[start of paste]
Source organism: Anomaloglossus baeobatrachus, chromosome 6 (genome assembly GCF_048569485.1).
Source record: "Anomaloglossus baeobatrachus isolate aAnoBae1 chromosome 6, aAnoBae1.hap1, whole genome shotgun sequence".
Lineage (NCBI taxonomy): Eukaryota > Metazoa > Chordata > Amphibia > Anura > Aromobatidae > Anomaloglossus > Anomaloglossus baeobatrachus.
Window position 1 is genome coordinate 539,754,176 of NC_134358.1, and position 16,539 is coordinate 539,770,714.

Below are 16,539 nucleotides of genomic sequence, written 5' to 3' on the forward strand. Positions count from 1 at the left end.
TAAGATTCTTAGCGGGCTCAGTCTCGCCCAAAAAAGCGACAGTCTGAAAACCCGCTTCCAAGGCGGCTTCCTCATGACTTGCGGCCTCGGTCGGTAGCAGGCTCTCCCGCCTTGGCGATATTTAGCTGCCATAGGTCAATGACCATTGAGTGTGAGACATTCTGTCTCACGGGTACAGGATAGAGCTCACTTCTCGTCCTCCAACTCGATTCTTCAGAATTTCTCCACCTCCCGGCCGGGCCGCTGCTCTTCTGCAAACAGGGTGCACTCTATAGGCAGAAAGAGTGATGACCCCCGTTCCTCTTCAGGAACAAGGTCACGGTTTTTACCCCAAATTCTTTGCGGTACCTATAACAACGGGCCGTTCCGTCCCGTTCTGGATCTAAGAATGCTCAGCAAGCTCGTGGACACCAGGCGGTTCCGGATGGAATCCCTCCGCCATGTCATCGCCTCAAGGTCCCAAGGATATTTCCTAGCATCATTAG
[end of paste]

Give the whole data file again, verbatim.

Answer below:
Source organism: Anomaloglossus baeobatrachus, chromosome 6 (genome assembly GCF_048569485.1).
Source record: "Anomaloglossus baeobatrachus isolate aAnoBae1 chromosome 6, aAnoBae1.hap1, whole genome shotgun sequence".
Lineage (NCBI taxonomy): Eukaryota > Metazoa > Chordata > Amphibia > Anura > Aromobatidae > Anomaloglossus > Anomaloglossus baeobatrachus.
Window position 1 is genome coordinate 539,754,176 of NC_134358.1, and position 16,539 is coordinate 539,770,714.

Below are 16,539 nucleotides of genomic sequence, written 5' to 3' on the forward strand. Positions count from 1 at the left end.
TAAGATTCTTAGCGGGCTCAGTCTCGCCCAAAAAAGCGACAGTCTGAAAACCCGCTTCCAAGGCGGCTTCCTCATGACTTGCGGCCTCGGTCGGTAGCAGGCTCTCCCGCCTTGGCGATATTTAGCTGCCATAGGTCAATGACCATTGAGTGTGAGACATTCTGTCTCACGGGTACAGGATAGAGCTCACTTCTCGTCCTCCAACTCGATTCTTCAGAATTTCTCCACCTCCCGGCCGGGCCGCTGCTCTTCTGCAAACAGGGTGCACTCTATAGGCAGAAAGAGTGATGACCCCCGTTCCTCTTCAGGAACAAGGTCACGGTTTTTACCCCAAATTCTTTGCGGTACCTATAACAACGGGCCGTTCCGTCCCGTTCTGGATCTAAGAATGCTCAGCAAGCTCGTGGACACCAGGCGGTTCCGGATGGAATCCCTCCGCCATGTCATCGCCTCAAGGTCCCAAGGATATTTCCTAGCATCATTAG